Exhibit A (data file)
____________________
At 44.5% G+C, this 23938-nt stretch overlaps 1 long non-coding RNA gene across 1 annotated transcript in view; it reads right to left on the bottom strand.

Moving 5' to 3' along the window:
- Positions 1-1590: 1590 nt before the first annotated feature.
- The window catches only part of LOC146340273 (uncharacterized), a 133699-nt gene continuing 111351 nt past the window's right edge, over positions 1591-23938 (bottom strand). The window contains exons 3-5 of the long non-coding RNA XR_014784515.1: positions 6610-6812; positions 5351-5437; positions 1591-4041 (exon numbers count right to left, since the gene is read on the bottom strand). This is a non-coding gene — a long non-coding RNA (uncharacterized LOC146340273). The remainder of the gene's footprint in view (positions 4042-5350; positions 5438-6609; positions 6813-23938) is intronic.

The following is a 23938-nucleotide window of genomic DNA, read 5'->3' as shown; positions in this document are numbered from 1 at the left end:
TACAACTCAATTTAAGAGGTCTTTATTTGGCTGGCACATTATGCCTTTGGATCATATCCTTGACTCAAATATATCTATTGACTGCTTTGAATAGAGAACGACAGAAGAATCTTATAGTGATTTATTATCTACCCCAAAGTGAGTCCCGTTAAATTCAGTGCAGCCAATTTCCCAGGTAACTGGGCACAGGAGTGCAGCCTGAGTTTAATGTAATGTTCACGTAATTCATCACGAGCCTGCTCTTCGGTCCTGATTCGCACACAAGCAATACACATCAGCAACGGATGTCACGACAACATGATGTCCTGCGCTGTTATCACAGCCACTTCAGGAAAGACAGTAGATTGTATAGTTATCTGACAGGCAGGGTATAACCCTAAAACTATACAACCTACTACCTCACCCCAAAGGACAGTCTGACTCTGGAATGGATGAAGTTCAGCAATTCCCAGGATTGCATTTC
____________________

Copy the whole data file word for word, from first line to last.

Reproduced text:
At 44.5% G+C, this 23938-nt stretch overlaps 1 long non-coding RNA gene across 1 annotated transcript in view; it reads right to left on the bottom strand.

Moving 5' to 3' along the window:
- Positions 1-1590: 1590 nt before the first annotated feature.
- The window catches only part of LOC146340273 (uncharacterized), a 133699-nt gene continuing 111351 nt past the window's right edge, over positions 1591-23938 (bottom strand). The window contains exons 3-5 of the long non-coding RNA XR_014784515.1: positions 6610-6812; positions 5351-5437; positions 1591-4041 (exon numbers count right to left, since the gene is read on the bottom strand). This is a non-coding gene — a long non-coding RNA (uncharacterized LOC146340273). The remainder of the gene's footprint in view (positions 4042-5350; positions 5438-6609; positions 6813-23938) is intronic.

The following is a 23938-nucleotide window of genomic DNA, read 5'->3' as shown; positions in this document are numbered from 1 at the left end:
TACAACTCAATTTAAGAGGTCTTTATTTGGCTGGCACATTATGCCTTTGGATCATATCCTTGACTCAAATATATCTATTGACTGCTTTGAATAGAGAACGACAGAAGAATCTTATAGTGATTTATTATCTACCCCAAAGTGAGTCCCGTTAAATTCAGTGCAGCCAATTTCCCAGGTAACTGGGCACAGGAGTGCAGCCTGAGTTTAATGTAATGTTCACGTAATTCATCACGAGCCTGCTCTTCGGTCCTGATTCGCACACAAGCAATACACATCAGCAACGGATGTCACGACAACATGATGTCCTGCGCTGTTATCACAGCCACTTCAGGAAAGACAGTAGATTGTATAGTTATCTGACAGGCAGGGTATAACCCTAAAACTATACAACCTACTACCTCACCCCAAAGGACAGTCTGACTCTGGAATGGATGAAGTTCAGCAATTCCCAGGATTGCATTTC